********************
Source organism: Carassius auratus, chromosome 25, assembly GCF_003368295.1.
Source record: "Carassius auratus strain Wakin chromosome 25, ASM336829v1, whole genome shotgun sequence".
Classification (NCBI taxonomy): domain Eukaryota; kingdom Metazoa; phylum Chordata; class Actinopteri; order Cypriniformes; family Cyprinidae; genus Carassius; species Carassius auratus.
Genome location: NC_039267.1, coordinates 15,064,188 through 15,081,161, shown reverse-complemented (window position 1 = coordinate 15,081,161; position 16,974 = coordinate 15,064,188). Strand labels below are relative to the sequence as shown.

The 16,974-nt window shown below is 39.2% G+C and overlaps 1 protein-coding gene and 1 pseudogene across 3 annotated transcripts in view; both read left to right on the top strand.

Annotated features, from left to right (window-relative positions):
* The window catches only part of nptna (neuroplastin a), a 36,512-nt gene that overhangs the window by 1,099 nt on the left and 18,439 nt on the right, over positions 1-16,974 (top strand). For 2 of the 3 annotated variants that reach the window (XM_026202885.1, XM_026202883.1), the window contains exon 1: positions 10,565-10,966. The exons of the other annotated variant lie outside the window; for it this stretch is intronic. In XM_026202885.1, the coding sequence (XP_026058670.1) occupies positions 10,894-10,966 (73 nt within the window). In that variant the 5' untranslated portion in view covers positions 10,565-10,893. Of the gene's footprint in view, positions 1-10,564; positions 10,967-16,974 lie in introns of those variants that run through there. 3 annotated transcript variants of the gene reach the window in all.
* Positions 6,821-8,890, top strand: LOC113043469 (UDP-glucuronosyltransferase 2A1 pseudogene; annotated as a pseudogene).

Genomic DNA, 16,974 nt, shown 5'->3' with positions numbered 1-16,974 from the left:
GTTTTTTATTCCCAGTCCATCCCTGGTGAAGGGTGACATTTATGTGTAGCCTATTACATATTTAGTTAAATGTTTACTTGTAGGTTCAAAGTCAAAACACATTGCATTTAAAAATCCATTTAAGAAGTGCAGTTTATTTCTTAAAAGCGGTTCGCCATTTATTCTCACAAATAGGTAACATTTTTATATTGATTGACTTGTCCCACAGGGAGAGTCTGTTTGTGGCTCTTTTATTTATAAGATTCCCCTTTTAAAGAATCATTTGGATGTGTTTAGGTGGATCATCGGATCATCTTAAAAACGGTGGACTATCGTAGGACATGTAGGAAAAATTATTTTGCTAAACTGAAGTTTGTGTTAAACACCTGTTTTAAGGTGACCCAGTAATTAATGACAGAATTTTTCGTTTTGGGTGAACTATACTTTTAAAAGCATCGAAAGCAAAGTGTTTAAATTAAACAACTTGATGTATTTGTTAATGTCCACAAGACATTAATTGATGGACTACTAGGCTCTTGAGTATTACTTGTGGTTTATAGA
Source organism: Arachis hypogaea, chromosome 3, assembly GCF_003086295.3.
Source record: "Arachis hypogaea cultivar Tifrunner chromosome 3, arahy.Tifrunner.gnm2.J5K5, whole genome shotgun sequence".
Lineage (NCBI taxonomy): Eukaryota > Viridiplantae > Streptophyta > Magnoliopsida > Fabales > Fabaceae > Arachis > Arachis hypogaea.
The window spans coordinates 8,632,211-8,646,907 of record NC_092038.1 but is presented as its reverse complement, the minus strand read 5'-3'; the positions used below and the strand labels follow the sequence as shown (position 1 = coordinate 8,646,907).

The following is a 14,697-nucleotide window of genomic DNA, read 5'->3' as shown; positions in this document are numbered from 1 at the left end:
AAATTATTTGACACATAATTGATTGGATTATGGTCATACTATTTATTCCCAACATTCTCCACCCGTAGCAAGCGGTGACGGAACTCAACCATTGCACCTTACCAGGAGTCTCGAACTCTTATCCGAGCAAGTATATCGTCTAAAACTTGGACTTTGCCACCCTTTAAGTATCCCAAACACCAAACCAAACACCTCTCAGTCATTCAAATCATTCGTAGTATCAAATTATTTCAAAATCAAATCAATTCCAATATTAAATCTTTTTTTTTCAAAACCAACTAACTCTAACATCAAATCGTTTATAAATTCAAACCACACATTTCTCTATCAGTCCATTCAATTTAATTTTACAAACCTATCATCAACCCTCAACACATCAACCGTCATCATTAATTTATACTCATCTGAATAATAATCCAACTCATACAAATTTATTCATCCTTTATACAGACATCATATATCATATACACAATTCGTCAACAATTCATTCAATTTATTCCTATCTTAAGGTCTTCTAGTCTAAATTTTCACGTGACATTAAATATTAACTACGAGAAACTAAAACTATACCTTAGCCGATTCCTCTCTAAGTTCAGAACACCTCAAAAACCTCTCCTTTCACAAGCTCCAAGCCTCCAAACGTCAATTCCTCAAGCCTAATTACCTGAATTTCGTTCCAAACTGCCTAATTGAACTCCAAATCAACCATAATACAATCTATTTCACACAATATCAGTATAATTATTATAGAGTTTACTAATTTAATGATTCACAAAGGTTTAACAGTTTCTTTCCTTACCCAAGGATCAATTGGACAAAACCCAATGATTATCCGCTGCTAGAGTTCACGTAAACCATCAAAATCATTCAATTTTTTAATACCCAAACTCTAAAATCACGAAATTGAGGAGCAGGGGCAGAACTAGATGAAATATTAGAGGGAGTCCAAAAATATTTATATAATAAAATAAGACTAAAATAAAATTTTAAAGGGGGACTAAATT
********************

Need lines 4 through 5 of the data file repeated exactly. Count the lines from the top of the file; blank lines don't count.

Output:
Genome location: NC_039267.1, coordinates 15,064,188 through 15,081,161, shown reverse-complemented (window position 1 = coordinate 15,081,161; position 16,974 = coordinate 15,064,188). Strand labels below are relative to the sequence as shown.

The 16,974-nt window shown below is 39.2% G+C and overlaps 1 protein-coding gene and 1 pseudogene across 3 annotated transcripts in view; both read left to right on the top strand.